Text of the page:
This new relationship to thoughts and feelings is one of recognizing thoughts and feelings for what they are. Sometimes this is easy, you instantly see the falseness, uselessness, or ridiculousness of a thought. At other times, it isn’t so easy. Some thoughts have a number of feelings attached to them, which makes those thoughts especially “sticky” and difficult to not believe.
Thoughts and feelings that are very convincing have to be investigated carefully and often repeatedly before they lose their hold on us. For instance, those who grew up with abuse or without the proper nurturing often strongly feel and believe that they are unlovable. Thoughts and feelings such as these need careful and deep examination, usually with the help of a professional, before they are no longer believed. This can be difficult work, but it is important work, because such thoughts and feelings shape and limit us, often much more than we realise.
The new relationship to thoughts and feelings that is possible is one of recognizing and accepting them as part of the human condition but realising that they don’t define us or say anything at all about who we really are. Isn’t it great that the petty, angry, judgmental, unkind, and discontent individual that our thoughts often make us out to be isn’t who we really are and that we can move beyond feeling and behaving in these destructive ways? Our true self is inherently good, kind, and in love with life.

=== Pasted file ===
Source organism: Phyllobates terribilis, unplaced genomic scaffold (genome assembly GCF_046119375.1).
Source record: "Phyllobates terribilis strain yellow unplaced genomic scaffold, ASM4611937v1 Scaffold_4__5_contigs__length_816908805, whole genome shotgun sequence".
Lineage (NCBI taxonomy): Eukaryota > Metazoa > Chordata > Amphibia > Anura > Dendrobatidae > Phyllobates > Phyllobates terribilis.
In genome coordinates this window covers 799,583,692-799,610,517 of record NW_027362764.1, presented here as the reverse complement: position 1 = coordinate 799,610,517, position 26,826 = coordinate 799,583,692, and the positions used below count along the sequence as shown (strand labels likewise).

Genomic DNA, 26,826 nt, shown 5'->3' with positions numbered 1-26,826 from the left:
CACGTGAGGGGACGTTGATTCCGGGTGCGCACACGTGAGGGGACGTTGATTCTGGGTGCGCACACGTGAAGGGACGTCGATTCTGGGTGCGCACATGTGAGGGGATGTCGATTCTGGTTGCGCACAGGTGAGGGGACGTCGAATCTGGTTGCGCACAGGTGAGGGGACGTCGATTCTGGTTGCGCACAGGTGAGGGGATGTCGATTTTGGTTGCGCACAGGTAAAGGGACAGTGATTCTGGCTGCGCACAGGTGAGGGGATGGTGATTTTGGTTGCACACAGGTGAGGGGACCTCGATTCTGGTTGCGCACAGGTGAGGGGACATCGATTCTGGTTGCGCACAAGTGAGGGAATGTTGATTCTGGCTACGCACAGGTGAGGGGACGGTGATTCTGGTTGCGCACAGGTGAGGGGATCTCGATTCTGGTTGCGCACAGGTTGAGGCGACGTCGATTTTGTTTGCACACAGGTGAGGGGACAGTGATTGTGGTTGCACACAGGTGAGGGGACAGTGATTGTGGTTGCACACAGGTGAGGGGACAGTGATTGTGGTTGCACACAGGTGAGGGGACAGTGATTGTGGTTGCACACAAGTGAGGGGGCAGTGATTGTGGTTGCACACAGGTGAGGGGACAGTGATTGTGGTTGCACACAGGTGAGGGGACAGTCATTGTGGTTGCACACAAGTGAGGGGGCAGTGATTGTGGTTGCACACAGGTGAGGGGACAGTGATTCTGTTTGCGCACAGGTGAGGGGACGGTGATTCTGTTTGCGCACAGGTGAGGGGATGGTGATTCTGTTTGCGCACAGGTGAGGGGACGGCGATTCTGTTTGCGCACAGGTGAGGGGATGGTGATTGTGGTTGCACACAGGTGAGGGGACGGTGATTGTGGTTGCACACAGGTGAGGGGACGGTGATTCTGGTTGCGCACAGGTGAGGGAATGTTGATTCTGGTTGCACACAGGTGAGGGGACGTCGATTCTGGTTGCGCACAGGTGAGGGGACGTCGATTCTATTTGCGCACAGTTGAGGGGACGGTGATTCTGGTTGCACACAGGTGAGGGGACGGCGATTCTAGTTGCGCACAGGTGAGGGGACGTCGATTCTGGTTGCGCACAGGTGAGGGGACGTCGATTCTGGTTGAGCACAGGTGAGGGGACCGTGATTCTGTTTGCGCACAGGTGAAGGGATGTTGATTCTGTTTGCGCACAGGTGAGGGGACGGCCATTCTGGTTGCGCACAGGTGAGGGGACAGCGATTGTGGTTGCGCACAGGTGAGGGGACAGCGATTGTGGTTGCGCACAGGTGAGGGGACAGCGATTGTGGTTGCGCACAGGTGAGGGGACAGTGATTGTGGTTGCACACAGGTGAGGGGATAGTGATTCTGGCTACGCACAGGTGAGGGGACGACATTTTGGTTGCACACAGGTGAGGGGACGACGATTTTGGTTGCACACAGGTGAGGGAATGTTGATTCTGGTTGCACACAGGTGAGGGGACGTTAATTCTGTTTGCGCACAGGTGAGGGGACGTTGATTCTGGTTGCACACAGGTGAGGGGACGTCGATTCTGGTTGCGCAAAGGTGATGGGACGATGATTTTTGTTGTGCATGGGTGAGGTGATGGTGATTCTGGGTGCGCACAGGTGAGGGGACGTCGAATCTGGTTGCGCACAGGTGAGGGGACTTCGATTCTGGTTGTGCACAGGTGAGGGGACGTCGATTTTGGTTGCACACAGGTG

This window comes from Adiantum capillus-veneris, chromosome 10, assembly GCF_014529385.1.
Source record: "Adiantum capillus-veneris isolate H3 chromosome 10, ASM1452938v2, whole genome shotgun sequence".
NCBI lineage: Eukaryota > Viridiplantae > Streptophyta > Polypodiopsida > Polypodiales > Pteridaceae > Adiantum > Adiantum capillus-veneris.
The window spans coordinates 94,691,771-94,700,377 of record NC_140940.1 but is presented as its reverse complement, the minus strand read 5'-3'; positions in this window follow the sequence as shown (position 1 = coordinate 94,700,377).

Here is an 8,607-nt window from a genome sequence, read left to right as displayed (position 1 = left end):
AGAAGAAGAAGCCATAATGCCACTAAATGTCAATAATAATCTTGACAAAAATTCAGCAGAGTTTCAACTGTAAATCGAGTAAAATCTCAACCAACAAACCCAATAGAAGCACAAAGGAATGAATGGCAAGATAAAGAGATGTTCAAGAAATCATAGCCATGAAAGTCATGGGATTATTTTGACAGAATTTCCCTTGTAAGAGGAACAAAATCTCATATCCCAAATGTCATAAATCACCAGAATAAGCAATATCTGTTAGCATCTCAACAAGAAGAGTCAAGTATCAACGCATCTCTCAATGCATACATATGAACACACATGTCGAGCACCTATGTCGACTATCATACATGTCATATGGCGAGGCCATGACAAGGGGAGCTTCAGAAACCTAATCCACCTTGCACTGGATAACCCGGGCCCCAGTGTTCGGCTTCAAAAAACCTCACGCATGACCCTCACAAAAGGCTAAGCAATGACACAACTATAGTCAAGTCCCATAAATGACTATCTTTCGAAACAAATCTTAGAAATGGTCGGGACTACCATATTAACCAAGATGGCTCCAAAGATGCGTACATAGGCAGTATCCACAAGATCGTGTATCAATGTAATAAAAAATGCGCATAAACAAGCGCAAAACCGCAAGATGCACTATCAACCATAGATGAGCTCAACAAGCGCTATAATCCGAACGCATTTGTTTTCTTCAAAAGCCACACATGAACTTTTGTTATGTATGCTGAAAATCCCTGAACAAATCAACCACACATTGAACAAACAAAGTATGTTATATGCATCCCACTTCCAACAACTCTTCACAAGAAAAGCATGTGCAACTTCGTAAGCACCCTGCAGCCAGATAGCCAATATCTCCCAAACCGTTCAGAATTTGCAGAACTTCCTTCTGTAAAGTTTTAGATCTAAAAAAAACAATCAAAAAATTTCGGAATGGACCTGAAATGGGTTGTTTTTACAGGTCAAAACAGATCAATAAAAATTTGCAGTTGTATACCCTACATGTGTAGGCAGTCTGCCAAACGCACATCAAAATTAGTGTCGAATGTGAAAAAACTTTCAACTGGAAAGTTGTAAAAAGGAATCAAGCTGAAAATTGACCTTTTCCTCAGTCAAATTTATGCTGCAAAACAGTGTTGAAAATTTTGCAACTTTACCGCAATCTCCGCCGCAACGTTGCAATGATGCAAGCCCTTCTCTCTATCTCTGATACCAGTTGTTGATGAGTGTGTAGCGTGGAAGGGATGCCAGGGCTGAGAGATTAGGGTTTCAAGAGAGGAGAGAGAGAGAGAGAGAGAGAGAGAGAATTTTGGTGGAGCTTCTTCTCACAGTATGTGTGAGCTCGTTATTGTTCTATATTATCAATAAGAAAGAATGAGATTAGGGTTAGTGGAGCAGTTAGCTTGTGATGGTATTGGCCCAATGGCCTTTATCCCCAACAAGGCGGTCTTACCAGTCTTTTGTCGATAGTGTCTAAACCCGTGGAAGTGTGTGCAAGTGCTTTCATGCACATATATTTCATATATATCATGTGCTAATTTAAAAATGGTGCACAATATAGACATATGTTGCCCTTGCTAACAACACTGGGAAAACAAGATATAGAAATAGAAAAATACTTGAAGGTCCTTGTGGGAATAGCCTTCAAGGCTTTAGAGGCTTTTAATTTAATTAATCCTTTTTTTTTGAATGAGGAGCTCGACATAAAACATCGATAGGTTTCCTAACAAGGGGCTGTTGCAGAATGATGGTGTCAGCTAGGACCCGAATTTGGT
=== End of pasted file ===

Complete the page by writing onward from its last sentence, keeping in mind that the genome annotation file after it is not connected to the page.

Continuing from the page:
Isn’t that what we all really want, to be our best self instead of our worst self? Well, the good news is that we really are our best self and not our worst self, since the worst self is created and maintained solely by believing our negative thoughts and acting out the negative feelings that come from those thoughts.
Thoughts and feelings arise within all human beings, and they are very similar from one human being to the next. The stressful thoughts and feelings that you have are nearly the same as the ones I and everyone else has. We are all in the same boat as human beings, and no-one escapes this fate. And yet, it’s also possible to become free of the domination of such thoughts and feelings.
Even enlightened or spiritually awakened people have stressful thoughts, but they’ve realised the truth about their thoughts and so are free to have something else define them and determine their experience of life. They’ve learned to live as their true self within this human life. And so can you. The secret that these individuals know and have known throughout history is now available to all who are ready to receive it.
The skills, or steps, for becoming established in a new relationship to thoughts and feelings are:
1. Noticing stressful thoughts and feelings;
2. Allowing and accepting stressful thoughts and feelings;
3. Investigating stressful thoughts and feelings;
4. Reframing stressful thoughts; and
5. Being with stressful feelings.